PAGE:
Cymburgis of Masovia (1394 or 1397 – 1429)

Grandmother of Maximilian I

The Polish princess was a beautiful and imposing woman who became Duchess of Austria by her marriage with Habsburg Duke Ernest ‘the Iron’ in 1412. The robust archduchess gave birth to nine children and left more of a mark on history. As the mother of later Emperor Frederick III, Cymburgis became the female ancestor of all later Habsburgs. It has been claimed that she brought the distinctive protruding lower jaw (prognathism) into the family, a particular physical characteristic of most members of the Habsburg Family for many generations, including her grandson Maximilian I. The trait is easily traceable in portraits of Habsburg family members. An extreme example of the „Habsburg Jaw“ was Charles II of Spain. His jaw was so badly deformed that he spoke and ate with difficulty. Tradition has it that Cymburgis was also known for her exceptional strength, which, for example, she showed by driving iron nails into the wall with her bare hands. How respectable!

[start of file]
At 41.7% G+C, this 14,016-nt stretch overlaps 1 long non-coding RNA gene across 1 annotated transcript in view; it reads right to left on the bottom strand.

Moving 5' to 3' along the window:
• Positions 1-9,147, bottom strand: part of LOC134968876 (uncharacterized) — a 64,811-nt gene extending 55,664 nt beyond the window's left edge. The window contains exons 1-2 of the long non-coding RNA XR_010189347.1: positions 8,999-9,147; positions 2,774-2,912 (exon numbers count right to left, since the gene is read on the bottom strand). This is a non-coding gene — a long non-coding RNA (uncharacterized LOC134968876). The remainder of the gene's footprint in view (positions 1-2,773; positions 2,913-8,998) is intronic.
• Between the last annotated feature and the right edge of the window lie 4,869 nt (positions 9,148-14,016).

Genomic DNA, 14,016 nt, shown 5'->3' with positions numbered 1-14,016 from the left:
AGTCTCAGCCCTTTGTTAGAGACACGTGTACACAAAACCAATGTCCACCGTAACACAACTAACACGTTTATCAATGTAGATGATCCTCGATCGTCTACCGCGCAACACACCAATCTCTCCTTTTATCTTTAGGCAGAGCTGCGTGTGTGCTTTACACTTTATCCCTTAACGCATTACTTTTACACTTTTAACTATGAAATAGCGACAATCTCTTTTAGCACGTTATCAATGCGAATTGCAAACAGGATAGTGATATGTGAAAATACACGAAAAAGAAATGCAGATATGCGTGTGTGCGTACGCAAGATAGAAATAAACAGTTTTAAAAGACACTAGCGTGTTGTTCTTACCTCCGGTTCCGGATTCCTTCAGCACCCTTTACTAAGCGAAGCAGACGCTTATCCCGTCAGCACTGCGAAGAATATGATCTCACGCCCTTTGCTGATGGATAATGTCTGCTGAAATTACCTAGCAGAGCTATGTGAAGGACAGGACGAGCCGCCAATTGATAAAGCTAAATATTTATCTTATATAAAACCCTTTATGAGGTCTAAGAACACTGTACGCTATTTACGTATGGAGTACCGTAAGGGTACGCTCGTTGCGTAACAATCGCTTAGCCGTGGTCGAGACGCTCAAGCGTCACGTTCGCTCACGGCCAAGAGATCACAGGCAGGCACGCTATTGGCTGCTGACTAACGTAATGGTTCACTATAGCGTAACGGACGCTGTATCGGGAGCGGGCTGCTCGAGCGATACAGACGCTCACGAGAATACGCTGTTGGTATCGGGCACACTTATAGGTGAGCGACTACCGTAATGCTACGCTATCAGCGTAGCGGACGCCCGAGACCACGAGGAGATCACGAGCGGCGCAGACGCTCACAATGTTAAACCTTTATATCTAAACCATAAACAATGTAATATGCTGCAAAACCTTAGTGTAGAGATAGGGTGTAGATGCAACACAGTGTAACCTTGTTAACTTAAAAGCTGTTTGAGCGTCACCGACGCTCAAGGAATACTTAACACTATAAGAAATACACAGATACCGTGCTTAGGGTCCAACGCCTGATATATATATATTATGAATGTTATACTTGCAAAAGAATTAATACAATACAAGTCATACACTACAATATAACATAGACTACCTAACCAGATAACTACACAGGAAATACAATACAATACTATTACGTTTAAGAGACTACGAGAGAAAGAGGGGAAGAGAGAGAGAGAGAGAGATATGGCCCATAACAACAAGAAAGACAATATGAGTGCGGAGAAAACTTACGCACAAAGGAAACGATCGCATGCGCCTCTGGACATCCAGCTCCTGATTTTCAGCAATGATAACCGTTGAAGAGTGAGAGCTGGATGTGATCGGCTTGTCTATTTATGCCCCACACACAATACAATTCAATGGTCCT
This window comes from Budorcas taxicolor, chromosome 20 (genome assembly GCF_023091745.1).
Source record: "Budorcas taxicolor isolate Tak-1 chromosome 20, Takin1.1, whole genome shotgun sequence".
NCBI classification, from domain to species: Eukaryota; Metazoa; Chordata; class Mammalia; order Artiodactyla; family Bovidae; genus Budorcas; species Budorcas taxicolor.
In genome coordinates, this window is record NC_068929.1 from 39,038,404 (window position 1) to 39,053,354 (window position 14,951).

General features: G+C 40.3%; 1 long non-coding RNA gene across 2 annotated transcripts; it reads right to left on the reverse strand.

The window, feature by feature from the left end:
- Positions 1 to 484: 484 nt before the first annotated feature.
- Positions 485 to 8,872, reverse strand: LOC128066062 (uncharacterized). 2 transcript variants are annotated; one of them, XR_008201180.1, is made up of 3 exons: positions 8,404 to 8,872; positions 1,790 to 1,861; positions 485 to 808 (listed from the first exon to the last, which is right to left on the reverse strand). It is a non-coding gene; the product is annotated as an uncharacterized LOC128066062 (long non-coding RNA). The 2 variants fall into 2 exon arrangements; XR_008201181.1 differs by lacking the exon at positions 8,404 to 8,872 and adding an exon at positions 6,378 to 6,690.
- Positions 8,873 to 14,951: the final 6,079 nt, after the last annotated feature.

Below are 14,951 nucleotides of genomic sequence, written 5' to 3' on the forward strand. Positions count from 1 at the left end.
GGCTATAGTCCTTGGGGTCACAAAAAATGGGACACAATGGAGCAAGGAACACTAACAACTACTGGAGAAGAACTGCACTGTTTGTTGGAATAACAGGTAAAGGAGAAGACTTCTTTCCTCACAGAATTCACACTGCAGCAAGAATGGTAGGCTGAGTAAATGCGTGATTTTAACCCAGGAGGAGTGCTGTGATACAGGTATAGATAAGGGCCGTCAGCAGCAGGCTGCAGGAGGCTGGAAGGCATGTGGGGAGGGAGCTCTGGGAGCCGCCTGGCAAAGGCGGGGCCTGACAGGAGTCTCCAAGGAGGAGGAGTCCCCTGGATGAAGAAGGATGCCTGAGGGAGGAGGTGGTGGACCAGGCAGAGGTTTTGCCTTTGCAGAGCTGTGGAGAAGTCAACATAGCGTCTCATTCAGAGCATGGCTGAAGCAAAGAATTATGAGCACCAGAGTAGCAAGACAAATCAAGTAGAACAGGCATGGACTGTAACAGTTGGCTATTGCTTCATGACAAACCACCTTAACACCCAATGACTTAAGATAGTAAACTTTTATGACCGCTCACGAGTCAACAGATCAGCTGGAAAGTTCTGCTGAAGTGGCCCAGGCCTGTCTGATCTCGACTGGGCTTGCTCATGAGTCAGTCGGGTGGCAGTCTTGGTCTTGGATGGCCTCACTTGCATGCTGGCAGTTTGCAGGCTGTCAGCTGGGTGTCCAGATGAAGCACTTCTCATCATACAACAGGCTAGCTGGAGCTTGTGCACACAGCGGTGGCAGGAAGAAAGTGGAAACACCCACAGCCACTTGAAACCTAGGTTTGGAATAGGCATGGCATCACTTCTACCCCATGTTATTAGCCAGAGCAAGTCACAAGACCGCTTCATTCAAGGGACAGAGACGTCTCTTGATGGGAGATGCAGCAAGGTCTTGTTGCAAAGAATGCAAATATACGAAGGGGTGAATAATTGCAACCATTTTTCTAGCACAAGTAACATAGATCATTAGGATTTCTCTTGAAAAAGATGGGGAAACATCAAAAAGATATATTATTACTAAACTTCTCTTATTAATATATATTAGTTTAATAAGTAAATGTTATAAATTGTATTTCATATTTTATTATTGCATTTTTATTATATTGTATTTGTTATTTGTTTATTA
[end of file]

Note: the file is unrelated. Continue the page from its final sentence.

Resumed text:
Pictured to the left is Emperor Maximilian I with his family. The „Habsburg Jaw“ is easily traceable in the portrait.

Elizabeth of Luxembourg (1409 – 1442)

The Only Child of Holy Roman Emperor Sigismund, King of Hungary and Bohemia

When Elizabeth was two years old, her father betrothed her to the teenaged Habsburg Duke Albrecht V of Austria. At the age of 13, she married her fiancé, who was then aged 31. As the son-in-law of the last Luxembourg, Albrecht inherited the crowns of Bohemia and Hungary and was elected as Sigismund’s successor on the German throne after his death. Elizabeth consequently became queen of Hungary and of the Holy Roman Empire. Elizabeth gave birth to four children. She was a resolute woman and politically active. After losing a civil war against the king of Poland, she suddenly died at the age of 33. She was rumoured to have been poisoned. How tragic!

Mary of Burgundy (1457 – 1482)

First Wife of Archduke Maximilian of Austria, the future Holy Roman Emperor Maximilian I